Kick-Ass: The Board Game Review (CMON)

A cooperative area management game, Kick-Ass delivers a challenging (and occasionally frustrating) experience for up to four players. In Kick-Ass, each player starts with their own action cards and stats, based on seven of the main characters in the Kick-Ass franchise. From there, they need to work together to clean up the city, while also micro-managing their health, equipment, and social media likes.

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Talisman: The Magical Quest Game Board Game Review (Games Workshop)

This game may never end. I have no evidence to the contrary. Every once in a while I'm forced to play an older game and it's always great, because it never makes any sense. Talisman bills itself as "a journey through magical lands," but it's literally just RPG chutes and ladders, and that's probably what makes it great. In Talisman you roll to move, move up and down the game board, and try to accumulate power in order to be the first to defeat the ancient evil.

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Deja Vu Fragments of Memory Board Game Review (Asteria)

Help the nameless girl discover her true identity in Deja Vu: Fragments of Memory, a set collection, abstract strategy board game played with up to four players. Deja Vu is a beautiful game with a lot going on; in fact, it's a game of sharp contrasts. If you enjoy games like Splendor, you'll probably like Deja Vu -- but be warned it's a little more in-depth than traditional set collection games, and it can be just about as complex as you want to make it.

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Roll20 Co-Founder Faces Reddit's Wrath After Banning User from Roll20 Subreddit

It's a case of mistaken identity that might go down in history as a textbook example of poorly run PR. On Tuesday evening Reddit user u/ApostleO posted the following: "After 5 Years On Roll20, I Just Cancelled and DELETED My Account." What followed was a lengthy story that boils down to this: ApostleO was banned from the r/Roll20 subreddit by u/NolanT because he had a username similar to another previously banned user.

Tiny Epic Zombies Board Game Review (Gamelyn Games)

A simple, slick zombie game that fits in a small box, Tiny Epic Zombie is everything both good and bad about Tiny Epic games. As a cooperative experience, Tiny Epic Zombie provided an interesting level of challenge that ramped up throughout the game -- and it's a game that's surprisingly replayable. With competitive modes and solo modes, it has variation enough fo any group. Unfortunately, the growth of the series still seems to be fighting its format a little.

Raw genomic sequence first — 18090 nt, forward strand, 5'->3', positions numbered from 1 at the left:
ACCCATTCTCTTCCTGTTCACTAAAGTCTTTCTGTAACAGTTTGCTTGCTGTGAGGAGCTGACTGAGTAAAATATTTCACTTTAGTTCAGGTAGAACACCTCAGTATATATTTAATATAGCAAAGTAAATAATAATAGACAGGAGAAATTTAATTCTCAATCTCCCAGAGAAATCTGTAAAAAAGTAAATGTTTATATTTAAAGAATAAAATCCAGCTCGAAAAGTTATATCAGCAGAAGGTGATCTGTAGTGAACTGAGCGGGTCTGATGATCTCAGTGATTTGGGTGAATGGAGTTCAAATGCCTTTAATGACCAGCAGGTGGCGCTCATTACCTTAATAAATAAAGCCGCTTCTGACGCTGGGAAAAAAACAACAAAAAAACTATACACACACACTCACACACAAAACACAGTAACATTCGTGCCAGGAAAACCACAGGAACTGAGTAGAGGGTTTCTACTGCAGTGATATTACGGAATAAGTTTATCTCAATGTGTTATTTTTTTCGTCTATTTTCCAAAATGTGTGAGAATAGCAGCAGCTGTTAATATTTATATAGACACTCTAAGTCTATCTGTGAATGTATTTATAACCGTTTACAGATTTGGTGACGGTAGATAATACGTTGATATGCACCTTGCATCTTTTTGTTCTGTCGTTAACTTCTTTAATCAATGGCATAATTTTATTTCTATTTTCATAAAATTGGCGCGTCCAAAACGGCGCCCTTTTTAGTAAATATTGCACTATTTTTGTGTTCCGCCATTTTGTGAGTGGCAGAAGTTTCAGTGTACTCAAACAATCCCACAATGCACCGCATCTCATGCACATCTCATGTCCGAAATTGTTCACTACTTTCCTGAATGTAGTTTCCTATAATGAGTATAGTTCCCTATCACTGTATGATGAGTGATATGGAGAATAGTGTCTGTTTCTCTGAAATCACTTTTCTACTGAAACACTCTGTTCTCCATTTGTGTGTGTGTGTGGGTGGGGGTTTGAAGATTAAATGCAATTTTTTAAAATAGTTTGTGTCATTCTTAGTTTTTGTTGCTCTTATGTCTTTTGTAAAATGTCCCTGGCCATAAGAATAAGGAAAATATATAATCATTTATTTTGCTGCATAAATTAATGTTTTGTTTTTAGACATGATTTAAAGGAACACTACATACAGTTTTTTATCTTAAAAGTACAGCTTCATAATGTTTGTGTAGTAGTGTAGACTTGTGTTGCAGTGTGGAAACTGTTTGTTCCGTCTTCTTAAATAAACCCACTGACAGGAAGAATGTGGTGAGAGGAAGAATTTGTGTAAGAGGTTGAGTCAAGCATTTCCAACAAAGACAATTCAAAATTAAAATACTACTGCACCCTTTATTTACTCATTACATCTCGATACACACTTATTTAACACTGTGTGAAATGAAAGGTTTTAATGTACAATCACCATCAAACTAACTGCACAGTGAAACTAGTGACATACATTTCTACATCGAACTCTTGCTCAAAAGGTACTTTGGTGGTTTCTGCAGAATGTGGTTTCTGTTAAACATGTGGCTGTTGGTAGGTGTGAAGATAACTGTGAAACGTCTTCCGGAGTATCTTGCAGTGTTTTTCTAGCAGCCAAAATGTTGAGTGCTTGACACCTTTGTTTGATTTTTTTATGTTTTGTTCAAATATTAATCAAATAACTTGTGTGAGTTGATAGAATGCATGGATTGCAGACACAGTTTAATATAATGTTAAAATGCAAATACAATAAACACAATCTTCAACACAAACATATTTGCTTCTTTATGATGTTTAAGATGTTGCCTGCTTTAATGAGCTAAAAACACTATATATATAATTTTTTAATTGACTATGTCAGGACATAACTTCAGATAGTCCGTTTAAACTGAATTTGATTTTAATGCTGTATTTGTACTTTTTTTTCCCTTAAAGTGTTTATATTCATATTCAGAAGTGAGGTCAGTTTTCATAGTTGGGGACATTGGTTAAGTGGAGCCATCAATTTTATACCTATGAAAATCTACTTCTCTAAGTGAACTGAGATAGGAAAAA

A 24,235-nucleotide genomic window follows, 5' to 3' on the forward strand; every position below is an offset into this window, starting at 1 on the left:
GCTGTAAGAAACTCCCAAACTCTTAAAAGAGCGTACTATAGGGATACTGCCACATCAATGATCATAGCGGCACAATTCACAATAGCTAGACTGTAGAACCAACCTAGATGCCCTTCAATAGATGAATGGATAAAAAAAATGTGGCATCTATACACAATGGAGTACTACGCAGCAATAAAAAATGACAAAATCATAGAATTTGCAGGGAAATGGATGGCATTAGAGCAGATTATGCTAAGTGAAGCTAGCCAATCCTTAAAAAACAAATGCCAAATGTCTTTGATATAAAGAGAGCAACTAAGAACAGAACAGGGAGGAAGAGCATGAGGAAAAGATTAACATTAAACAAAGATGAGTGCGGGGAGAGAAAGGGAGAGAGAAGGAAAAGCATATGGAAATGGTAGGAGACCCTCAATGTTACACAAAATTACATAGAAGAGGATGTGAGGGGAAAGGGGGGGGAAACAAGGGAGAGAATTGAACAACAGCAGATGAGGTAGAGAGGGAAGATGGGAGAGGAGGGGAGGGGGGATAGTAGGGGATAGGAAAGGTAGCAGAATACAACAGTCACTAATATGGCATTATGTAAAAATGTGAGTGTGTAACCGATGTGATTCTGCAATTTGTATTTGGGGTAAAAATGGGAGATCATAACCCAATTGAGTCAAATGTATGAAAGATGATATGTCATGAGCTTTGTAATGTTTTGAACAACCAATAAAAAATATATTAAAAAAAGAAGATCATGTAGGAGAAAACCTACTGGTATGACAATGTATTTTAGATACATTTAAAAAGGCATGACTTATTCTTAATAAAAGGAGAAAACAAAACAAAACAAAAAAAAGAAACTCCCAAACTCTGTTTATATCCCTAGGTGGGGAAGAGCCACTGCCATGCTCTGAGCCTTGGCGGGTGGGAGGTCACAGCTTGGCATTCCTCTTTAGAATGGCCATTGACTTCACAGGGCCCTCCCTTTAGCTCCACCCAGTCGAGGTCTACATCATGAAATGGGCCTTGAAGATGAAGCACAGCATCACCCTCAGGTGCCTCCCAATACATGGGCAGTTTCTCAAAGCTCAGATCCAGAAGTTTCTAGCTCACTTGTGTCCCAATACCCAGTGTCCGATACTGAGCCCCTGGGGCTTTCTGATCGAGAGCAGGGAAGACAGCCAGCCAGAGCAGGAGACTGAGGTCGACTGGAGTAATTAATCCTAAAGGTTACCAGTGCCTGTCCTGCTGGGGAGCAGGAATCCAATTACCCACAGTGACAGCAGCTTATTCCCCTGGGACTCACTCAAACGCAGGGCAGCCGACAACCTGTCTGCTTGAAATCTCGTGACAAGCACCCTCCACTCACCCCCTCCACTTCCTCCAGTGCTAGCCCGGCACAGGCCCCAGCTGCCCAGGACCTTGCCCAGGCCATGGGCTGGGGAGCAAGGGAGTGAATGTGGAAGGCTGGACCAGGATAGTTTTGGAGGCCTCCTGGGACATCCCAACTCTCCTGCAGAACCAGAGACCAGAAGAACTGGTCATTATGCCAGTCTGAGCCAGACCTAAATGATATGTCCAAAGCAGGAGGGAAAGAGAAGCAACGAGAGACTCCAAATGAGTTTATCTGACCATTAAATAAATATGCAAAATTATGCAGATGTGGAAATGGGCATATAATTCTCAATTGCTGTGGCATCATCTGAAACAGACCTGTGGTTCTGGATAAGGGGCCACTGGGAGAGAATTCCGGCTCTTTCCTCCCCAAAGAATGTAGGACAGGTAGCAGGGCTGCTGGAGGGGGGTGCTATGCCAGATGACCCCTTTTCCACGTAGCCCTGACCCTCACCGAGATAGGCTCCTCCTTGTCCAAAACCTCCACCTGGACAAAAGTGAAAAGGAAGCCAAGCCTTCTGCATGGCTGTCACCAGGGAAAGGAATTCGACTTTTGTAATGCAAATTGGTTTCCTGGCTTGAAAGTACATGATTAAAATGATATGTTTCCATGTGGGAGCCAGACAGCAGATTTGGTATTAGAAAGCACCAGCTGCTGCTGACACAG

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Junk Orbit Board Game Review (Renegade Game Studios)

A clever game in a stupid box, Junk Orbit puts players in the role of intersteller trash men, trying to complete their deliveries while also managing their fuel. To navigate, you'll need to jettison both trash and goods, attempting to transport items from one area to another. Meanwhile, everyone else will be dropping their junk and hitting you with their junk -- as one does. With the right strategy and fuel management, you can be the most successful delivery service ni sace.

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Human Era Board Game Review (Lay Waste Games)

Humans, cyborgs, and machines all vie for control over the universe in this time-travel social deduction game. In Human Era, players take turns meddling with time and space. Humans want to restore the original timeline (which they destroyed). Machines want to sabotage them. And cyborgs, well, cyborgs just want to be on the winning side. The Human Era is an attractive mix of abstract strategy and social deduction that nevertheless perplexed us, for reasons that we'll unfold below.

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7 of the Best D&D Alignment Charts Featuring Inanimate Objects

DND alignment. What is it and how does it work? Truth is, no one really knows, which is probably why 5e stopped leaning so hard on it. The D&D alignment system is really a character building mechanic which gives you an interesting little shorthand to define what your character is all about. It's not perfect, but when it does fit, it just fits.

Women in Board Game Development: All About My Workshop

I have a tendency to do things that are both spontaneous and inadvisable. Recently, I wondered why there weren't more women in board game development. From pure anecdotal evidence, about 20% of the people I see at game shops are women, but only about 6% of the top 100 games are by women. When women do create games, few are solo designers; most are co-designers and usually with a man. But I didn't want to draw any conclusions, I wanted to find out more. So I decided to run a women's development workshop -- and the results were pretty illuminating in a way I didn't expect.

Coin & Crown Board Game Review (Escape Velocity Games)

Build the best kingdom in Coin & Crown, a tableau-building, victory point game played in five short rounds. During Coin & Crown, players will recruit soldiers, construct buildings, and upgrade their city, all with the ultimate goal of trying to best their neighbors. Coin & Crown comes with some cute components (jingly plastic coins and velvet pouches), but also has a few minor publishing problems.

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